The Art and Styles of Camouflage
Camouflage or cryptic coloration is a tactic used by the military to disguise soldiers from perception. While many camouflage styles are popular as clothing, designers originally intended the material to hide soldiers, keeping them safe from enemy surveillance and fire. The years have seen many camouflage patterns, but the concept and purpose remain steadfast as a stealth operations tool.
At close range, camouflage does not seem like it would fool anyone, but the uniforms can create confusion at a distance and in the right environment, making it hard to find a target. To understand camouflage, you need to understand its four variations:
Concealing coloration: When a color is chosen to match the surrounding area, allowing the target to blend into its surroundings, making it more challenging to see, that is concealment. Military typically use this method of camouflage.
Disruptive coloration: This form of camouflage uses patterns to disrupt boundaries or outlines, making it hard to discern the tail from the head. Consider zebras or cheetahs in the wild.
Mimicry: A form of disruptive coloration, mimicry is when a species or object mimics the model. For example, butterflies often have wing designs that mimic larger predators to keep actual predators away.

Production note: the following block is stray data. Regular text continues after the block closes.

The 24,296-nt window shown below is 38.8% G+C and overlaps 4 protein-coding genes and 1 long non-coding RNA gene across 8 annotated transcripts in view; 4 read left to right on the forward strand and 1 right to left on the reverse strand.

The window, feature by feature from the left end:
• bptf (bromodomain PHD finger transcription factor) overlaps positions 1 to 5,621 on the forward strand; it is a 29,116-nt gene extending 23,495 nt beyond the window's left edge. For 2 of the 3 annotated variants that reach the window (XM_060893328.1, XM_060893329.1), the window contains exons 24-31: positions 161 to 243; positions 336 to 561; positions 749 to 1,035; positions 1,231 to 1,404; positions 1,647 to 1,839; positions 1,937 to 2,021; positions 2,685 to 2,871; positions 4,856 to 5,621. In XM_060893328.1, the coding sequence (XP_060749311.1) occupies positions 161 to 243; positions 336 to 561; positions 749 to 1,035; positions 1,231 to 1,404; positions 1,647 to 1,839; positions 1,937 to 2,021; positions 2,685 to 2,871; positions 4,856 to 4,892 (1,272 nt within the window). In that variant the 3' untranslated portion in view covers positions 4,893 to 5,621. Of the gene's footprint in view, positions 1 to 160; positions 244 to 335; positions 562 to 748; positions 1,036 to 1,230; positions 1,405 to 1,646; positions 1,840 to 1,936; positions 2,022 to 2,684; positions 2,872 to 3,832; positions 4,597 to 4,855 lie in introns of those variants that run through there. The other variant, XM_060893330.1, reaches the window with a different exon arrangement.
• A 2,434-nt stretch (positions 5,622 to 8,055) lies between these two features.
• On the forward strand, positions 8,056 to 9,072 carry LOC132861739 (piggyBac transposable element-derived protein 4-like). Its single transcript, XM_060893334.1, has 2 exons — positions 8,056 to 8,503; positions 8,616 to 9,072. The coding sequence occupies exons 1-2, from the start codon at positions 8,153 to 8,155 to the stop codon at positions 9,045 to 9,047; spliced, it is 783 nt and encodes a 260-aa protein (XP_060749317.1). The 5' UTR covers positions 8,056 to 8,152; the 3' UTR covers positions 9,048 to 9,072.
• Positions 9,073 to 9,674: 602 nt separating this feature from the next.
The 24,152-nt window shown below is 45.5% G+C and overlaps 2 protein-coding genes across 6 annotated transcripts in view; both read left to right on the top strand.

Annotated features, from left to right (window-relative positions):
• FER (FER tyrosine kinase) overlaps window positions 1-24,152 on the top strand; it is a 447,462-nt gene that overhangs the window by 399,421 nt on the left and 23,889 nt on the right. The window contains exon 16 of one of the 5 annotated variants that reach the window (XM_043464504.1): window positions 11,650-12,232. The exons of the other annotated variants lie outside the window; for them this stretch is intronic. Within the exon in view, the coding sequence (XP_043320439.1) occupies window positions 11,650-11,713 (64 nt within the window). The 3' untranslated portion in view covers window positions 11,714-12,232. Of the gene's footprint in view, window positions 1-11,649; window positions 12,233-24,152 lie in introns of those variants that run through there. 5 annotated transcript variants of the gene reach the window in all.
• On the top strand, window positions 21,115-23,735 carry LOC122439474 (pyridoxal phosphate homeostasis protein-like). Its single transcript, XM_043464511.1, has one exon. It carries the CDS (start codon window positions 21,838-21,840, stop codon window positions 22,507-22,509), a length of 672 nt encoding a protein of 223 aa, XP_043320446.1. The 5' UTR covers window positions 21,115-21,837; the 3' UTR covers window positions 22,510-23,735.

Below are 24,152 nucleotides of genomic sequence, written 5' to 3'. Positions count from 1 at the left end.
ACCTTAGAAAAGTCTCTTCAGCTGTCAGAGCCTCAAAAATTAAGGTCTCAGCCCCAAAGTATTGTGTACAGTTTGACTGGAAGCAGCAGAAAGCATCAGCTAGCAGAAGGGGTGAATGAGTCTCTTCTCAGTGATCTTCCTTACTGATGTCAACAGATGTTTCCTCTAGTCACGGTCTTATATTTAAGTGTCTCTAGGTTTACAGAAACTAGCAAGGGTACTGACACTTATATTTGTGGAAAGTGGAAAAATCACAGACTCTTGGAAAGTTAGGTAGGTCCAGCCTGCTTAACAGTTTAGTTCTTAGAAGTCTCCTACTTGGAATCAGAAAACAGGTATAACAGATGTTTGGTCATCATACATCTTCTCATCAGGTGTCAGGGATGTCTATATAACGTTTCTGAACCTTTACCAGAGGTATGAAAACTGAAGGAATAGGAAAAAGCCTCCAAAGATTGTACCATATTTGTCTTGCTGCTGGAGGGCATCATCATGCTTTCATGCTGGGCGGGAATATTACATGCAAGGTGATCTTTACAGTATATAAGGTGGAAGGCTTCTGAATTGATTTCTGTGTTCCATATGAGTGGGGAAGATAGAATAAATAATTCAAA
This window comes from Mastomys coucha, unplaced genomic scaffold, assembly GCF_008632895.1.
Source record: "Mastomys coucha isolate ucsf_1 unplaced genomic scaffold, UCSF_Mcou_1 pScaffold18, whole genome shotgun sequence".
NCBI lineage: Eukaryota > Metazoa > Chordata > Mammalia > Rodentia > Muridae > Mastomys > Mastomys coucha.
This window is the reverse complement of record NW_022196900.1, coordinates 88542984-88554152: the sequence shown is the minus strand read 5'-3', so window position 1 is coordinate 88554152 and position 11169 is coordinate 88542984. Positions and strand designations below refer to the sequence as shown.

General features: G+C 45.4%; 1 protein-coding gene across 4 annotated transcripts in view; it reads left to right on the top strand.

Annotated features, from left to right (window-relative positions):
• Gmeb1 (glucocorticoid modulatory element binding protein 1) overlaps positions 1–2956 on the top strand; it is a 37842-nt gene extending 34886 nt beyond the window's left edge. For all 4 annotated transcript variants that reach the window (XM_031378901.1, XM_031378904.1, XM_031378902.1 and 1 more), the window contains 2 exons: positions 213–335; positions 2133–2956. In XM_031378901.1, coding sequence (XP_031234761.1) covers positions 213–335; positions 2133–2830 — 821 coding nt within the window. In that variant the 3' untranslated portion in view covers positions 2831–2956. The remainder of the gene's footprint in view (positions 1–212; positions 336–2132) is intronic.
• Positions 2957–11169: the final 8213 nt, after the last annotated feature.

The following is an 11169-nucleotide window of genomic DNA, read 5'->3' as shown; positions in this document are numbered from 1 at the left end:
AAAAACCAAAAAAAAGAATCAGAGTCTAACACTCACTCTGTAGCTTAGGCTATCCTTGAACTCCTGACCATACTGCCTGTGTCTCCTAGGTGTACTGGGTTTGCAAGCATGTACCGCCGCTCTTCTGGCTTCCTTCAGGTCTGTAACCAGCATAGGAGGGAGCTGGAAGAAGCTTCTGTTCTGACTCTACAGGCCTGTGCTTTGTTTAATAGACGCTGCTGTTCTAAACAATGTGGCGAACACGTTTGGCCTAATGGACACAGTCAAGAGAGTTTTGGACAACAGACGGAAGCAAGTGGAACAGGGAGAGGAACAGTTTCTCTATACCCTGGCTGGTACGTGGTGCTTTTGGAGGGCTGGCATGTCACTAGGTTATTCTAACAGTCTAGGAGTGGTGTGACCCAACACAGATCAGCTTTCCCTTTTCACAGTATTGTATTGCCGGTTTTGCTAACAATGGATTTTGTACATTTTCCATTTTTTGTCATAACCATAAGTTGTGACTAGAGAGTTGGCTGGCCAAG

Disguise: Camouflage used to make an individual or animal look like an object in the environment is a disguise. Think of stick bugs.
The military will use all four variations to make the most effective camouflage. When deciding what a soldier will wear, higher-ups must consider the environment, enemy, and distance from combat.
Most people think that camouflage only comes in green, gray, or white, not realizing that the colors, designs, and textures play a critical role in the material's effectiveness. If a soldier is fighting in a desert but wears green camo, the suit does little to hide their position. The design must match the terrain to be effective as a life-saving device.
Urban camouflage typically uses gray, black, and white abstract patterns and is most useful in more developed areas. These patterns are better in cities and industrial areas with buildings and facilities. Because of the coloration, this type of camo is helpful in areas with lots of concrete and less greenery.
US Woodland Camouflage
US woodland camouflage is often used for training purposes in the states. It is an abstract blend of greens and browns meant to blend in with forest surroundings. Despite the name, the camouflage is helpful for any forest or woodland tactical need.
Many people know what desert camouflage looks like; It is browns and beiges, meant to blend with the sandy textures and colors of the desert landscape. This camo style became popular during middle east conflicts and wars.
Snow Terrain Camouflage
Similar to urban camouflage, snow camo uses whites and grays to blend in with snowy landscapes. Some forms of this style will also use blacks, depending on the specifics of the area — trees, brush, etc.
Camouflage is an effective and necessary military tool. While it has become a fashion statement, there is no denying the importance of these materials in keeping soldiers safe. Do you know of any other popular camo styles? Leave a comment below.